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Battle For Connected Car Being Fought On Two Fronts: Programming & Technology.

Jul 19, 2023 | Commentary, News

Read the original article in Inside Radio

Despite an expanding menu of entertainment options in today’s connected cars, AM/FM radio remains the most used audio platform on the road, tuned to by 73% of the in-car population, according to Infinite Dial 2023. Maintaining that dominant position will require broadcasters to continue delivering programming that resonates with audiences while taking advantage of new technologies that give radio a visual presence in the dashboard that’s on par with any other digital audio offering in the marketplace.

The competition for ears – and eyes – in the dashboard is only getting fiercer. Google is making YouTube available in cars while TikTok is making its way into vehicles, starting with the new Mercedes-Benz E-Class that’s coming to market in fall 2023. Volkswagen, Audi, and Porsche are getting their own in-car app store.

“Vehicles are transforming into what the American urban sociologist Ray Oldenburg called ‘the third place’ — a home away from home, a separate place from home and workplace, one with a playful mood,” writes  Gereon Joachim, VP of Automotive Sales and Strategy for EMEA at tech provider Xperi, in an op-ed for RedTech. “New mobility concepts enable broader entertainment consumption and new use cases.”

For broadcasters, the battle to maintain dashboard supremacy is being fought on two fronts: programming and technology. “The power of good radio, the power of good stories, the power of contextual information cannot be overstated,” says Joe D’Angelo, Senior VP of Broadcast Radio and Digital Audio at Xperi. “It’s incredibly powerful and where I think the industry should focus.”

But that’s only half the battle. To look as good as they sound, radio stations need to enrich their content with high-resolution images, station logos, and compelling descriptive program information to make radio a more immersive experience in the car. About 80% of vehicles on the road today can display text on the dashboard, and 20% can project both text and an image, according to Quu, the tech company that enables radio stations to display messages and images on vehicle dashboards.

According to Xperi, there are about 95 million HD Radio-equipped cars on the road in the U.S. Nearly three in ten core broadcast radio listeners who participated in Jacobs Media’s latest Techsurvey said they own an in-car internet-connected media system. Sports radio fans are the most likely to own a connected vehicle, followed by alternative rock, news/talk and country.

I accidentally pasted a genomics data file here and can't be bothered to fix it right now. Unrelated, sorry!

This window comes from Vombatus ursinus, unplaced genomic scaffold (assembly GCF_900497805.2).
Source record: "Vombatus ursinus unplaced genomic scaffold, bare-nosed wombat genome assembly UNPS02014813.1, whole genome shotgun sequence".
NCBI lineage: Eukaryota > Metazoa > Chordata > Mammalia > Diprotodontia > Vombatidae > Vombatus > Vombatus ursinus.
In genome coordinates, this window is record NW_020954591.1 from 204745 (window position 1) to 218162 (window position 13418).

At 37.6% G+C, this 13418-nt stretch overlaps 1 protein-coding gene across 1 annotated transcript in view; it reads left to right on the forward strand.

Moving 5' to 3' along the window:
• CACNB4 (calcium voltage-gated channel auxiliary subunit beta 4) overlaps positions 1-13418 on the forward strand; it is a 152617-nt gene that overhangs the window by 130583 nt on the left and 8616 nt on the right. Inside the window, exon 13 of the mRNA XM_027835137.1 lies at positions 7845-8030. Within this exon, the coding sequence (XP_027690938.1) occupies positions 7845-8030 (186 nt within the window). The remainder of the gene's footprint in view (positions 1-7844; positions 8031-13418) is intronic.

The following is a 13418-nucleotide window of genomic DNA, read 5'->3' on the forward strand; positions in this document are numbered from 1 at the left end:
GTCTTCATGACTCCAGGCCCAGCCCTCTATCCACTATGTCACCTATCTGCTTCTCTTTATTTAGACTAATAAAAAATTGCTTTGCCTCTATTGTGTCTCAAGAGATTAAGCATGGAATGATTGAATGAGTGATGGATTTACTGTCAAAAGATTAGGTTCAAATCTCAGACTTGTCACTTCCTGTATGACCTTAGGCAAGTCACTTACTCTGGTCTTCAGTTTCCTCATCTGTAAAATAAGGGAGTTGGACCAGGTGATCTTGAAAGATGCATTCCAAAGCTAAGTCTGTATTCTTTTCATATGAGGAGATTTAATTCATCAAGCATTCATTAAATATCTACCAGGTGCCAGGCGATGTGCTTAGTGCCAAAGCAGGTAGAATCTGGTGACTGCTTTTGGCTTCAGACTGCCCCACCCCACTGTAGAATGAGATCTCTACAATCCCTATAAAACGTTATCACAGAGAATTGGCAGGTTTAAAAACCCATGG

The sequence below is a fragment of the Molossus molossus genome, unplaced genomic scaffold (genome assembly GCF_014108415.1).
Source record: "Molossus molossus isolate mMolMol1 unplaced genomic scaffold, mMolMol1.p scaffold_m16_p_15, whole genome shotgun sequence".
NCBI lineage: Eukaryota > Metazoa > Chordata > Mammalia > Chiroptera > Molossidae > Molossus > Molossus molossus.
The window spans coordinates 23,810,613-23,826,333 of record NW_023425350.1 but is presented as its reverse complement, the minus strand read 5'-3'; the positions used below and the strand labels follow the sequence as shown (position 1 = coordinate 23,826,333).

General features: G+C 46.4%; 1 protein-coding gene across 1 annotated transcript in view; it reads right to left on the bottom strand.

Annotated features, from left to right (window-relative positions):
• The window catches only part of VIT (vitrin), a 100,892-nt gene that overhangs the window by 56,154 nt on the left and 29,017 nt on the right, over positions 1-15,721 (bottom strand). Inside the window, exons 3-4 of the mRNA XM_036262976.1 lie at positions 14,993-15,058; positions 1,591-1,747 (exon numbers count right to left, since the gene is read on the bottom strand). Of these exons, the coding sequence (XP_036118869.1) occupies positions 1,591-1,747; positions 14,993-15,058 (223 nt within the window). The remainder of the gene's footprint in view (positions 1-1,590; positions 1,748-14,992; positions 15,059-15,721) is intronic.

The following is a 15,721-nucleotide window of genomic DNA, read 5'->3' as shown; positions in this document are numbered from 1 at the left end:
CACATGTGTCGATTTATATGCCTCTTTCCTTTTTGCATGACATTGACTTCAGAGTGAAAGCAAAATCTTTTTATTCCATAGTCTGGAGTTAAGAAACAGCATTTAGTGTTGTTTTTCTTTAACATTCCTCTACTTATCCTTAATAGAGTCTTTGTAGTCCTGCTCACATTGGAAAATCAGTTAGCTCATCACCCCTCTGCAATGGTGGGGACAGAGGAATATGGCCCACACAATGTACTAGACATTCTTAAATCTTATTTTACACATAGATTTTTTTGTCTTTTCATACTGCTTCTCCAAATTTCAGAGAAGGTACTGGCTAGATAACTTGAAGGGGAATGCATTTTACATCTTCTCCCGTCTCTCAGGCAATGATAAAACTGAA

As technologies like Xperi’s DTS AutoStage hybrid radio and Quu give radio stations new options for displaying visuals on dashboard screens, more than three in four Techsurvey respondents say they own vehicles that display artist and title information. As for what core radio listeners want stations to show on car dashboard displays, current song/artist is far and away the top choice, followed by emergency weather info.

“If you want to take immediate action to make your station stand out and compete as a modern digital alternative to Spotify or Deezer, take full advantage of the digital capabilities you have today,” D’Angelo advises.

With the advent of hybrid radio, those capabilities are becoming more sophisticated. DTS AutoStage, which combines broadcast radio and internet metadata to enhance the in-cabin experience, has been deployed by five car manufacturers with eight more expected to adopt it in the next 12 months. Free to the broadcast industry, it is live in 144 countries. “It delivers an amazing user experience that makes broadcast radio look and feel like any other pureplay digital platform, whilst benefiting from all the economies of broadcast radio,” D’Angelo says.

Thanks to the combination of internet and broadcast delivery, the platform makes listening metrics that show how, where, when, and what the audience is listening to in the car available in real time for the station, also free of charge. “That knowledge is just going to help you make better programming, make better infrastructure planning decisions, and definitely help you compete against these pure play monoliths in the digital space,” says D’Angelo.

“If you’re in radio, you know that the number one listening location for radio has always been the car, and hopefully it will always be,” Fred Jacobs, President of Jacobs Media, said at the 2023 NAB Show. “But no question that in recent years, the car has changed.”

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